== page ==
Did Mexico's President Plagiarize His Law School Thesis?

A report by one of the country’s top investigative journalists says he did—nearly one-third of it.

Pena Nieto, presidential candidate for the PRI, listens during a news conference in Mexico City in 2012.
Henry Romero / Reuters

NEWS BRIEF In 1991, Enrique Peña Nieto was not yet the president of Mexico. He was a student with a 200-page undergraduate law thesis to turn in—one he is now accused of plagiarizing.

One of Mexico’s top investigative journalists, Carmen Aristegui, published an article Sunday that says Peña Nieto lifted nearly one-third of his thesis. A group of academics reviewed all 682 paragraphs of the piece, titled “Mexican Presidentialism and Alvaro Obregon,” and found Peña Nieto plagiarized 197 paragraphs from 10 authors, and incorrectly cited them in 57 more. In 20 of these instances, he lifted sentences word-for-word, including from a book written by a former president. Here are examples, which Aristegui provided in her article.

For his 1991 thesis, Peña Nieto wrote:

For a book published in 1977, former Mexican President Miguel de la Madrid wrote:

Even if you don’t read Spanish, you can at least see all the words are the same. Aristegui’s report comes at a time when the Mexican public is calling for a corruption investigation of the president, and when murders are rising in the country for the first time since he took office in 2012.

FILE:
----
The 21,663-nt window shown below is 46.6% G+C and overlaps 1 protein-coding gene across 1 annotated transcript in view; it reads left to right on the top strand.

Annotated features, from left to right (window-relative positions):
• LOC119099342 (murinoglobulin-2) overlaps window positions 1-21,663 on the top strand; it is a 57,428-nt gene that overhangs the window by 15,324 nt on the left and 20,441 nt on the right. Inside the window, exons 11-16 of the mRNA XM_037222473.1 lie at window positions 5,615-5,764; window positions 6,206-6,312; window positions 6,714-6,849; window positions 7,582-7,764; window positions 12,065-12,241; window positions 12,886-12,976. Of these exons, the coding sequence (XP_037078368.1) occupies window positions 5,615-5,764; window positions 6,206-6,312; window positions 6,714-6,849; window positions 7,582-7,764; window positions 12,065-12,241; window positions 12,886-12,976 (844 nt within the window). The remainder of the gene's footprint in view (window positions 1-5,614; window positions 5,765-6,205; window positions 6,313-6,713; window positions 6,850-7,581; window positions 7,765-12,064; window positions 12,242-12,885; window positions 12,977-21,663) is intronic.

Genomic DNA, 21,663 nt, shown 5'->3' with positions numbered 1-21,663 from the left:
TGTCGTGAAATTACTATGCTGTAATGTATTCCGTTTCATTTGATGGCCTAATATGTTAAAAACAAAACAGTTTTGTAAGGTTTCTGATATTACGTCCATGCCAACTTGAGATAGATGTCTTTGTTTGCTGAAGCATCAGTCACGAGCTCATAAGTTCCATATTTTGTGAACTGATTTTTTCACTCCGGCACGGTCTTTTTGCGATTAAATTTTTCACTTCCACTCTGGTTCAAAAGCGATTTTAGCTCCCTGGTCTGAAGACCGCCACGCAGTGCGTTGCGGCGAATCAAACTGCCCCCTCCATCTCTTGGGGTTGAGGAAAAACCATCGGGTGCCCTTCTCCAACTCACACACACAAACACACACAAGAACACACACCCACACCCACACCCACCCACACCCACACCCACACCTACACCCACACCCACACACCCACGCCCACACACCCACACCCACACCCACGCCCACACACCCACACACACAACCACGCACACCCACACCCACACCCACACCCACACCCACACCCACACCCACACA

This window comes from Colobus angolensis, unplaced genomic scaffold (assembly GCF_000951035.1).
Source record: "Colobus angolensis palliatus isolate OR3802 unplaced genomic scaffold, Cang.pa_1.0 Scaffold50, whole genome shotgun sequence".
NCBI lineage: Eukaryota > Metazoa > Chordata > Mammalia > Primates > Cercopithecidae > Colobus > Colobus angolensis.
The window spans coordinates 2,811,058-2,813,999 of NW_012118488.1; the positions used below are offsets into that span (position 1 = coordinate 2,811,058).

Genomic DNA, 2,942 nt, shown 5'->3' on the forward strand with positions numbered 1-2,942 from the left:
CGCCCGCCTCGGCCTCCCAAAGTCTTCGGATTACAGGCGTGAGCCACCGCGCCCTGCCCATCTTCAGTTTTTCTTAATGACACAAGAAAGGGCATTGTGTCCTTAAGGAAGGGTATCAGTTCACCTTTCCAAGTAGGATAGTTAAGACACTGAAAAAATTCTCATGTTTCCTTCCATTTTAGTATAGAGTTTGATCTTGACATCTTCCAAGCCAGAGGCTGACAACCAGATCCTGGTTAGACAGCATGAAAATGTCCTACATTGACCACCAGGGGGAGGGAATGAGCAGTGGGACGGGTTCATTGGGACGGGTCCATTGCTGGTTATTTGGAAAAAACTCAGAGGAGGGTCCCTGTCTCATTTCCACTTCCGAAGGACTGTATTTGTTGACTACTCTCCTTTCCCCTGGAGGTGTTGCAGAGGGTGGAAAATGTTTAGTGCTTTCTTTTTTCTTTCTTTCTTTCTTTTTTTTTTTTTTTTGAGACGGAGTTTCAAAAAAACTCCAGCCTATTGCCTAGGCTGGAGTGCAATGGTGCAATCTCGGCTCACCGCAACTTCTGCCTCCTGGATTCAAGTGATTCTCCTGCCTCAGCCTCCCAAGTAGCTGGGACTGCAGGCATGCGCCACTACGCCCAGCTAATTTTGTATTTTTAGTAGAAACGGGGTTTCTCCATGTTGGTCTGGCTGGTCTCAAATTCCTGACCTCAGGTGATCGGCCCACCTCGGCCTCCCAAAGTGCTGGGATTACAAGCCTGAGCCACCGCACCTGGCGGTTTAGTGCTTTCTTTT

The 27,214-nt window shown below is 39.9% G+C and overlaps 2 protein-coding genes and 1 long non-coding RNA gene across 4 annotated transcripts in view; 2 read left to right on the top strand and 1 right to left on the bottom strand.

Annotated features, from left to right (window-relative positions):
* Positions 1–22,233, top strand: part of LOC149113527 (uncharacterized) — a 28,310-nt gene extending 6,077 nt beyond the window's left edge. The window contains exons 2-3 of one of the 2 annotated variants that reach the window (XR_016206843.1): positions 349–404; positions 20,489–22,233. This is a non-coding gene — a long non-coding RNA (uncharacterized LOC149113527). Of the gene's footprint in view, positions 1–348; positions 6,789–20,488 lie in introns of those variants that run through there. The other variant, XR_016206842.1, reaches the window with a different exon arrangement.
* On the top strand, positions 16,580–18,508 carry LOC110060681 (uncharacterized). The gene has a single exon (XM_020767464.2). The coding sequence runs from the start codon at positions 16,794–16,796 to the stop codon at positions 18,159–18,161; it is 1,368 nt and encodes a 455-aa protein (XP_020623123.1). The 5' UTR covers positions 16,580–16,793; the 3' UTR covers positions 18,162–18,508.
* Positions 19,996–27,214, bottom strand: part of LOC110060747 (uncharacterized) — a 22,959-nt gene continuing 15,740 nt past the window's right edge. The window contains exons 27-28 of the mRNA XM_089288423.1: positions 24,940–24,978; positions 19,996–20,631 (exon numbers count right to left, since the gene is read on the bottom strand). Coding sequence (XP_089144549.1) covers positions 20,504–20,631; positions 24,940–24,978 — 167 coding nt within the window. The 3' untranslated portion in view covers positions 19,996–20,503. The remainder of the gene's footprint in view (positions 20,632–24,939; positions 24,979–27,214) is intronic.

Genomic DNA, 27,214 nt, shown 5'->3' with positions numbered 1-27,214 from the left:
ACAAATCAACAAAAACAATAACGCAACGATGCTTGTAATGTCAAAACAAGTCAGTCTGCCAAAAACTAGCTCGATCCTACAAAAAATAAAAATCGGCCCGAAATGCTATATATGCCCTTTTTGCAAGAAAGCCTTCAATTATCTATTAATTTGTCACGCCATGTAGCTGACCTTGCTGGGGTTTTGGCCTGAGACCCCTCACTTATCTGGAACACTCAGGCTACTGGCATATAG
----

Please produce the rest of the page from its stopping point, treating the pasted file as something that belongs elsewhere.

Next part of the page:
Peña Nieto has already faced media ridicule for not being the country’s smartest president; during his presidential campaign in 2011, he failed to name a single book that had influenced his life, except the Bible. The moment was especially notable because it happened while he gave a speech at an international book festival. He then confused the name of two authors, one of whom was well-known historian Enrique Krauze—an author Peña Nieto is now accused of plagiarizing.

Aristegui was one of the country’s most famous radio personalities until she lost her job last year after publishing a critical investigation on Peña Nieto and his wife. At the time, Aristegui worked at a popular Mexico City radio station, where she and a team of reporters uncovered the story of a mansion built for Peña Nieto’s wife by a company that received hundreds of millions of dollars in government contracts. The report implied a conflict of interest at best, and outright corruption at worst. Aristegui lost her job soon after the news broke, which raised suspicion that she’d been fired because of pressure from the Mexican government. But the radio station said it dismissed her because of her connection to a site called Mexicoleaks, a platform that allows people to submit complaints of government corruption that journalists could potentially investigate.

Since then, Aristegui has published some of her work on her own website, where the article accusing Peña Nieto of plagiarism appears.